Joining The RISC-V Ranks: IBM’s Power ISA To Become Free

IBM’s Power processor architecture is probably best known today as those humongous chips that power everything from massive mainframes and supercomputers to slightly less massive mainframes and servers. Originally developed in the 1980s, Power CPUs have been a reliable presence in the market for decades, forming the backbone of systems like IBM’s RS/6000 and AS/400 and later line of Power series.

Now IBM is making the Power ISA free to use after first opening up access to the ISA with the OpenPower Foundation. Amidst the fully free and open RISC-V ISA making headway into the computing market, and ARM feeling pressured to loosen up its licensing, it seems they figured that it’s best to join the party early. Without much of a threat to its existing business customers who are unlikely to whip up their own Power CPUs in a back office and not get IBM’s support that’s part of the business deal, it seems mostly aimed at increasing Power’s and with it IBM’s foothold in the overall market.

The Power ISA started out as the POWER ISA, before it evolved into the PowerPC ISA, co-developed with Motorola  and Apple and made famous by Apple’s use of the G3 through G5 series of PowerPC CPUs. The PowerPC ISA eventually got turned into today’s Power ISA. As a result it shares many commonalities with both POWER and PowerPC, being its de facto successor.

In addition, IBM is also opening its OpenCAPI accelerator and OpenCAPI Memory Interface variant that will be part of the upcoming Power9′ CPU. These technologies are aimed at reducing the number of interconnections required to link CPUs together, ranging from NVLink, to Infinity Fabric and countless more, not to mention memory, where OMI memory could offer interesting possibilities.

Would you use Power in your projects? Let us know in the comments.

38 thoughts on “Joining The RISC-V Ranks: IBM’s Power ISA To Become Free

    1. I love me some AIX – talk about uptime…. You can even upgrade the kernel in latest releases without a reboot, and boot volume resizing/mirroring/migrations/etc have been no problem for a long time.

  1. The real place you find power architecture… Embedded! Almost every GM vehicle made in the past 15 years. Dodge, Cummins, many Fords. Cisco routers. And that’s just quickly off the top of my head!

  2. >Would you use Power in your projects?
    Considering it is only the ISA that’s ‘free’ and not the actual HDL or RTL implementation. The answer is 99.99% ‘No’ for the HaD readers. It is only a question if you don’t understand what’s being released or asking a different crowd.
    For RISC-V, at east there are some source code floating around as a starting point as well as chips.

    1. In fact, not so small: the synthesis of the “microwatt” core for Spartan-7 resulted in 11k LUTs and 4k FFs. Not bad for the first core, but definitively it does not fit in tiny FPGAs. In the case of RISCV, there are much more options and typical low-end cores fit in only 1k LUTs.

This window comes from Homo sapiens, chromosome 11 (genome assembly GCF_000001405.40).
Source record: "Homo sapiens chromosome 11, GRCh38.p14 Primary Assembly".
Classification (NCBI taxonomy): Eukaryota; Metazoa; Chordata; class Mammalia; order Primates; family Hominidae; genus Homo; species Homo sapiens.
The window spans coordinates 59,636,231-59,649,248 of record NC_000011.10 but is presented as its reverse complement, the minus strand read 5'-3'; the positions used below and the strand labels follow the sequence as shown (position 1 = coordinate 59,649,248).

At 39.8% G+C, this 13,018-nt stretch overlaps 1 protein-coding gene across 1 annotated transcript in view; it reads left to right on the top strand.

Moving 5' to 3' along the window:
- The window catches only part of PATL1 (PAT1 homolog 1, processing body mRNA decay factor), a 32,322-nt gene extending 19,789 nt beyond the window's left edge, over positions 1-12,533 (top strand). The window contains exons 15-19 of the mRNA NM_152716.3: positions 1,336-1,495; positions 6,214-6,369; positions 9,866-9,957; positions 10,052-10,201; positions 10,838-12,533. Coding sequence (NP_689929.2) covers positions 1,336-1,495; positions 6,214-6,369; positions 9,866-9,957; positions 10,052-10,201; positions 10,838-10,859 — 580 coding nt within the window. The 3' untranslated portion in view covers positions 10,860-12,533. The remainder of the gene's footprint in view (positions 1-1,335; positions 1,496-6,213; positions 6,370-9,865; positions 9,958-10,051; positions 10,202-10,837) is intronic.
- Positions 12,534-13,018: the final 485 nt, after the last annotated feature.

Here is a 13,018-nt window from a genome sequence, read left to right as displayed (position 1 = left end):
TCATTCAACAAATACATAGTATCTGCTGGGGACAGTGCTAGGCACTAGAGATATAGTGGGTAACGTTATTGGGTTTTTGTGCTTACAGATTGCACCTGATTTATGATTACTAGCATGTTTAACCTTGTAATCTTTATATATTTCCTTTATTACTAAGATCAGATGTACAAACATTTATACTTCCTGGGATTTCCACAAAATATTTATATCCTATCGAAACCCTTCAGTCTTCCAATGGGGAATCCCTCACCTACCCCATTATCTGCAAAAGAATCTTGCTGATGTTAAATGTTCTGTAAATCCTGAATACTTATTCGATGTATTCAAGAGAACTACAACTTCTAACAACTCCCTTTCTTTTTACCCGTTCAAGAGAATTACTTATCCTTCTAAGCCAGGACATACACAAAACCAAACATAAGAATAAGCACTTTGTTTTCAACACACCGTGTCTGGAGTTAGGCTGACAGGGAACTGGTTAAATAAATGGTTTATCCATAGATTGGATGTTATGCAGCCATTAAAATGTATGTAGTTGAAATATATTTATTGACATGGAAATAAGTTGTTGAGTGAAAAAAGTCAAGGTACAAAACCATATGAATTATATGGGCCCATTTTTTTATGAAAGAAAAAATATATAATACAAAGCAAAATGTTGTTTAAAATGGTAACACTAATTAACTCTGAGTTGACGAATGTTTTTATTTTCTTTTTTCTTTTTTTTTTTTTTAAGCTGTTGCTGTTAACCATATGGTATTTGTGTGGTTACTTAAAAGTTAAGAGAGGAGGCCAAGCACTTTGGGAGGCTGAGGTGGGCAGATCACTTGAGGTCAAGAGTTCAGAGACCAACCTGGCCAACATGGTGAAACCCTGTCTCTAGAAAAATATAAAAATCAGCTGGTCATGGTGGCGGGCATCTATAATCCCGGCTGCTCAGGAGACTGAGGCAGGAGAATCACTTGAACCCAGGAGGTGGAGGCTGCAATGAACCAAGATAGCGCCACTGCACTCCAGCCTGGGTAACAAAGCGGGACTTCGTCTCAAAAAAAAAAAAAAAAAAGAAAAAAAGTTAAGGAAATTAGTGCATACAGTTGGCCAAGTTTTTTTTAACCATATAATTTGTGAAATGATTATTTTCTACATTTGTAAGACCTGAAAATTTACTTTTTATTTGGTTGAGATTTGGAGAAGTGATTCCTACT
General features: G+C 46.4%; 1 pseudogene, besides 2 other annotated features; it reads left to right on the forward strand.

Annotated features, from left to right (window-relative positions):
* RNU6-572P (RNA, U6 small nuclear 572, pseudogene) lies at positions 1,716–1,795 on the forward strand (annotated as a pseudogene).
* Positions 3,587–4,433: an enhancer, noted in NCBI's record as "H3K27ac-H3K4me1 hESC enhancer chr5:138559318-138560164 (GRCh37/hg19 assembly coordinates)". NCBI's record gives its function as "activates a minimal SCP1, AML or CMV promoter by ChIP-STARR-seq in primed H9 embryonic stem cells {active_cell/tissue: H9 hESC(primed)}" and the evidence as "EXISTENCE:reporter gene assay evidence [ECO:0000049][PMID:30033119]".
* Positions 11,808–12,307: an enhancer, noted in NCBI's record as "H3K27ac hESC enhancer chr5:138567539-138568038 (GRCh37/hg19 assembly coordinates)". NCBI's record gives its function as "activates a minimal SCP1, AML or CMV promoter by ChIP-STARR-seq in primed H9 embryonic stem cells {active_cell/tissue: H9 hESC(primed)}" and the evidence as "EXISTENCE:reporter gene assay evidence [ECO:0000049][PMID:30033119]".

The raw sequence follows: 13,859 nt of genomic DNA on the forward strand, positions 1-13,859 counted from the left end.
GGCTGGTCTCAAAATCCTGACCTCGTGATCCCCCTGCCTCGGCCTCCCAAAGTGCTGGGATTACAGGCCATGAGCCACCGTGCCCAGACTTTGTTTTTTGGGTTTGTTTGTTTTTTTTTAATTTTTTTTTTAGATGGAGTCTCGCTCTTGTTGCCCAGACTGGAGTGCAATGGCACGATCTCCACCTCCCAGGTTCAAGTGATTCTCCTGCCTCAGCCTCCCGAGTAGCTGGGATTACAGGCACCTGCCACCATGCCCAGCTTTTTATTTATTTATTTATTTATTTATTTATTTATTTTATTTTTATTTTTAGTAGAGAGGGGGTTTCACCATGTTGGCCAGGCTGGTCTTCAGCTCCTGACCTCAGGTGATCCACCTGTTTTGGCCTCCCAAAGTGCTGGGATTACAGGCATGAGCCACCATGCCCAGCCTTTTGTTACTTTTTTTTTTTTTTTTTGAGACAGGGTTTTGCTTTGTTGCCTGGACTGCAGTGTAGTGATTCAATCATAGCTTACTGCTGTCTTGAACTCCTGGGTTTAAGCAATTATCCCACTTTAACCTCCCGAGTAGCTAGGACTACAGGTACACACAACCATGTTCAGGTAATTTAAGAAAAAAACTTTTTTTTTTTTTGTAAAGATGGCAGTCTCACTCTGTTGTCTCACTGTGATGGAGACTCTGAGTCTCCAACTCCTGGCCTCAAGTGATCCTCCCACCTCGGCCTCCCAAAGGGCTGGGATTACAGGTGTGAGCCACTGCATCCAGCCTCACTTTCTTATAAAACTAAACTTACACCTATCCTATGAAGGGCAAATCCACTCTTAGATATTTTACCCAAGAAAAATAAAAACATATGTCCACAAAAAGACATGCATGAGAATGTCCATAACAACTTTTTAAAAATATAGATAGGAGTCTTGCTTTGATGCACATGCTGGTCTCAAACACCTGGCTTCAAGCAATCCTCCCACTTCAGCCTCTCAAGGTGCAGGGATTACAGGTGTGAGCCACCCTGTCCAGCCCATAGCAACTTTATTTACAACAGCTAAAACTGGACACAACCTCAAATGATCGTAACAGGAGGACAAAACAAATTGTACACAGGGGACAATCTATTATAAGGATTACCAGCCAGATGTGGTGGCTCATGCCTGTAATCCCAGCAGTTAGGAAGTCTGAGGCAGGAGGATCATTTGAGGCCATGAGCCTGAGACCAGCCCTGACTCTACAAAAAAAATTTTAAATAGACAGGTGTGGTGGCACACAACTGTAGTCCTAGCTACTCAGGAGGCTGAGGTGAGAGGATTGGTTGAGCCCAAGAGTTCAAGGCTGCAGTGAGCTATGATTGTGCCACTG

1. Leaving aside for a second that it’s fairly easy to take any of the existing RISC-V soft cores and “upgrade” them to POWER (replace instruction decoder, add the small bits of missing functionality), POWER does have a practical lower core size, just as RISC-V has a practical upper core size (note I’m talking compatible chips here, not comparing two different RISC-V ISA versions/sets/whatever that would not be able to run the same binaries).

        POWER’s lower practical limit is probably between something like an 8051 and the current prototype soft core. RISC-V plays quite nicely in that space and below it (where POWER can’t reach) and should have a long and bright future there. It’s far too early to tell what will happen in the space above that, and will be exciting to see what emerges!

        1. I think that the lower practical limit depends of the compiler compatibility. In the case of RISCV, the GCC compiler requires only 37 instructions from the RV32I ISA set, which enables produce RISCV cores with around 1k LUTs that are compatible with the GCC and, as result, compatible between them.

          In the case of Power, I am not aware about what is defined as a minimal ISA, but the Power ISA V1 (regarding the POWER1) is mentioned in the Power ISA V3B specification as supporting 144 different instructions, including floating point instructions. As long is possible disable the use of floating point in GCC, the number of different instructions reduces to 113. Unfortunately, the GCC dropped the support for POWER1 years ago, which means that the PowerPC ISA appears to be the current minimal supported Power ISA in the GCC. Although not 100% sure, I guess the PowerPC ISA requires support all the Power ISA V1 and the PowerPC ISA at the same time, which means support a total of 166 instructions, which does not include floating point instructions, since they can be easily removed via a compiler switch.